The Time Traveller's Guide to Elizabethan EnglandBook - 2012
From the author of one of the biggest-selling history books of recent years, the follow-up to The Time Traveller's Guide to Medieval England. The past is a foreign country -- this is your guide.
We think of Queen Elizabeth I as 'Gloriana': the most powerful English woman in history. We think of her reign (1558-1603) as a golden age of maritime heroes, like Sir Walter Raleigh, Sir Richard Grenville and Sir Francis Drake, and of great writers, such as Edmund Spenser, Christopher Marlowe and William Shakespeare. But what was it actually like to live in Elizabethan England? If you could travel to the past and walk the streets of London in the 1590s, where would you stay? What would you eat? What would you wear? Would you really have a sense of it being a glorious age? And if so, how would that glory sit alongside the vagrants, diseases, violence, sexism and famine of the time?
In this book Ian Mortimer answers the key questions that a prospective traveller to late sixteenth-century England would ask. Applying the groundbreaking approach he pioneered in his bestselling Time Traveller's Guide to Medieval England, the Elizabethan world unfolds around the reader.
He shows a society making great discoveries and winning military victories and yet at the same time being troubled by its new-found awareness. It is a country in which life expectancy at birth is in the early thirties, people still starve to death and Catholics are persecuted for their faith. Yet it produces some of the finest writing in the English language and some of the most magnificent architecture, and sees Elizabeth's subjects settle in America and circumnavigate the globe. Welcome to a country that is, in all its contradictions, the very crucible of the modern world.
We think of Queen Elizabeth I as 'Gloriana': the most powerful English woman in history. We think of her reign (1558-1603) as a golden age of maritime heroes. But what was it actually like to live in Elizabethan England? This book answers the key questions that a prospective traveller to late sixteenth-century England would ask.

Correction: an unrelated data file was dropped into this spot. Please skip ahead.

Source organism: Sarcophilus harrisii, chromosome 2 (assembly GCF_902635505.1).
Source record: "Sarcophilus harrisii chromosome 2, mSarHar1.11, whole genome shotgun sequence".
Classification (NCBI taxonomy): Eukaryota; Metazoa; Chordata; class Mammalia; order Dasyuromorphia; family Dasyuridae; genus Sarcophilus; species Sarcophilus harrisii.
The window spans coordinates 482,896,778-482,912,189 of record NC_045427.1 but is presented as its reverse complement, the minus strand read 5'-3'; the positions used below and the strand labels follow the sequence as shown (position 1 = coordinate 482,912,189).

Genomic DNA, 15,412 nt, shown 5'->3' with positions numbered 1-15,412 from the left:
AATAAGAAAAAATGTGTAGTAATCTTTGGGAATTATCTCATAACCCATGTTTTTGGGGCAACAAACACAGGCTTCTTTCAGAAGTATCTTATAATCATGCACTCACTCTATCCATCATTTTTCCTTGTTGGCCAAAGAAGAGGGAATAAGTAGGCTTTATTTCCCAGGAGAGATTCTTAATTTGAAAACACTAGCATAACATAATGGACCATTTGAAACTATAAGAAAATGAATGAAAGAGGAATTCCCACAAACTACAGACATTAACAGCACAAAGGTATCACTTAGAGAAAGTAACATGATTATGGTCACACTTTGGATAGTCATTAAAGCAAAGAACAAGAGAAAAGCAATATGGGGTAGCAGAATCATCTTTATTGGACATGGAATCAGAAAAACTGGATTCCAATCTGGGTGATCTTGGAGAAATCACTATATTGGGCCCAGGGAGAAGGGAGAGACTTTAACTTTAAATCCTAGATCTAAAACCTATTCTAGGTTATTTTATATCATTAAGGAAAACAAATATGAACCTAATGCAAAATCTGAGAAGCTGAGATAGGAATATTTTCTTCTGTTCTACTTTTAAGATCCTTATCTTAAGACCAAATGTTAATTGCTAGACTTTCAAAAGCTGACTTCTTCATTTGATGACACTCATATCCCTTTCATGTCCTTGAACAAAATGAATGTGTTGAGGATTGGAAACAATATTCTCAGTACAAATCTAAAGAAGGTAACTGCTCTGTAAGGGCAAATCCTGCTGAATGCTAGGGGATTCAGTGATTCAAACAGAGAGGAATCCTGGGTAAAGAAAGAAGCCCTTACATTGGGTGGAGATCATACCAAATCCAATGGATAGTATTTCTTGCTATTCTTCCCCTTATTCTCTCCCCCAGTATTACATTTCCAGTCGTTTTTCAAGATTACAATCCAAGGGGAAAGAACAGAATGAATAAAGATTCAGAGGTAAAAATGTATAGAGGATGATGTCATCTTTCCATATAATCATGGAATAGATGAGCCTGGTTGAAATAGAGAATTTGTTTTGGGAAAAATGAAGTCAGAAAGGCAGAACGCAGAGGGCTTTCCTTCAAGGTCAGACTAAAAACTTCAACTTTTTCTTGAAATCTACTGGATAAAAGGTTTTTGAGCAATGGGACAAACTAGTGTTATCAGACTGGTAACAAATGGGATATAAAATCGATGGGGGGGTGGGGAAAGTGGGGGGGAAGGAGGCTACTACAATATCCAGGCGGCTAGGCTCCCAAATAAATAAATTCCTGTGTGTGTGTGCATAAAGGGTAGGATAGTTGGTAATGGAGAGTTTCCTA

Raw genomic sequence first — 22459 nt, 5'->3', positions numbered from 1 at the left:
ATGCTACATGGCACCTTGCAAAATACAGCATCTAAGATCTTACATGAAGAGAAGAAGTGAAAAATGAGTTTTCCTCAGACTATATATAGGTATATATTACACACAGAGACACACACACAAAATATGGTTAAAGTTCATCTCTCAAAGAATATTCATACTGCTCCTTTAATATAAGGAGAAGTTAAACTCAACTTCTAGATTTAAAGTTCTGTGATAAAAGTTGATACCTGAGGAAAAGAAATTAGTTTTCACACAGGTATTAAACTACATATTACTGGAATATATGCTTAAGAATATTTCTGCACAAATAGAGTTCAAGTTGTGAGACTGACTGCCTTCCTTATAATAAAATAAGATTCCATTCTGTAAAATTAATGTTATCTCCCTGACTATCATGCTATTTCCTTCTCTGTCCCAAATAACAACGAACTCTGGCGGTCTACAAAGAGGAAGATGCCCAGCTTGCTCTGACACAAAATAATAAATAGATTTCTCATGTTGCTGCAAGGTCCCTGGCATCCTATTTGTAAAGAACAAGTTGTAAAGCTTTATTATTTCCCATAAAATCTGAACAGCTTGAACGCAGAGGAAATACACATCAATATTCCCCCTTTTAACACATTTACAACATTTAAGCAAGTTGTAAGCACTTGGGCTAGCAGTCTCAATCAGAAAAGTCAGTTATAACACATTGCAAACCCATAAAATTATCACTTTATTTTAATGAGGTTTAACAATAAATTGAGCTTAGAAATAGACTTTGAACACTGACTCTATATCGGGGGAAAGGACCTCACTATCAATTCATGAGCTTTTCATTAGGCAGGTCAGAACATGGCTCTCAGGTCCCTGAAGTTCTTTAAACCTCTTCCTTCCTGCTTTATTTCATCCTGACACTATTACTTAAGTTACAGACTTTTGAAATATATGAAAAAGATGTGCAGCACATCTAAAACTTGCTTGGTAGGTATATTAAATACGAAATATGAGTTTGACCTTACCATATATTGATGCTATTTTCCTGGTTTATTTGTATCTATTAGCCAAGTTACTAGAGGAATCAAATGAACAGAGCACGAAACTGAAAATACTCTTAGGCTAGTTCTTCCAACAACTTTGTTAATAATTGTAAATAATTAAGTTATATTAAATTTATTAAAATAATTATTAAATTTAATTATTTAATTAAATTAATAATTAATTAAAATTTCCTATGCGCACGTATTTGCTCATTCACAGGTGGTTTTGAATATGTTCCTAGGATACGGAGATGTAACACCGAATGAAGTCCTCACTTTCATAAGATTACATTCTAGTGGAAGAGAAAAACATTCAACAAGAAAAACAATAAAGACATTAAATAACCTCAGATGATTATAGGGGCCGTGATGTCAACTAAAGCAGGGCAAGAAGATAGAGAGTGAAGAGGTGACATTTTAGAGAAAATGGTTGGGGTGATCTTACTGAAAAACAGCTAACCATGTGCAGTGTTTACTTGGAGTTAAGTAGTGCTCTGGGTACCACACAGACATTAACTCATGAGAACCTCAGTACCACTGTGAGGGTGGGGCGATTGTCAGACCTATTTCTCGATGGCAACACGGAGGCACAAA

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It is difficult to give a full summary of this book however I shall list all of the topics/chapters.
The Landscape (towns, the countryside, London)
The People (population, age, social order[Queen Elizabeth, nobility, gentry, professions, merchants, traders, and townsmen, yeomen, husbandmen, and countrymen, poor], women)
Religion (Atheism, Elizabethan Settlement of 1559, establishment of Protestant England 1559-1569, confrontation with Catholicism 1570-1603, confrontation with Puritanism 1570-1603, how to survive in a religious world)
Character (violence and cruelty, bribery and corruption, wit, literacy and printing, education, knowledge of the wider world, attitudes to foreigners, racism, scientific knowledge, superstition and witchcraft, a sense of history)
Basic Essentials (languages, writing, identity and forms of address, time, units of measurement, shopping, money, work, and wages, manners and politeness)
What to Wear (women's clothing, women's hair and headwear, women's accessories, makeup and perfume, men's clothing, men's hair and beards, men's accessories, nightwear, cleaning clothes)
Travelling (road transport [coaches, the state of the roads, bridges, horses, finding your way ], river transport, seafaring [types of ships, seamanship, life at sea])
Where to Stay (inns, stately homes, rural houses [the yeoman's house, worker's houses], town houses)
What to Eat and Drink (mealtimes, food in a wealth household, food in a middling household, food in a poor household, what to drink [wine, beer and ale])
Hygiene, Illness, and Medicine (sanitation [household cleanliness, bodily cleanliness, oral hygiene], illness [plague, other diseases], medical care in the home, medical practitioners)
Law and Disorder (the heart of justice, the criminal underworld, secular courts, punishments, getting away with it or the process of crime detection, ecclesiastical law [moral offences ])
Entertainment (sightseeing, alehouses and taverns, games, outdoor sports [popular sports, baiting games], music and dancing, literature [poetry, the theatre])
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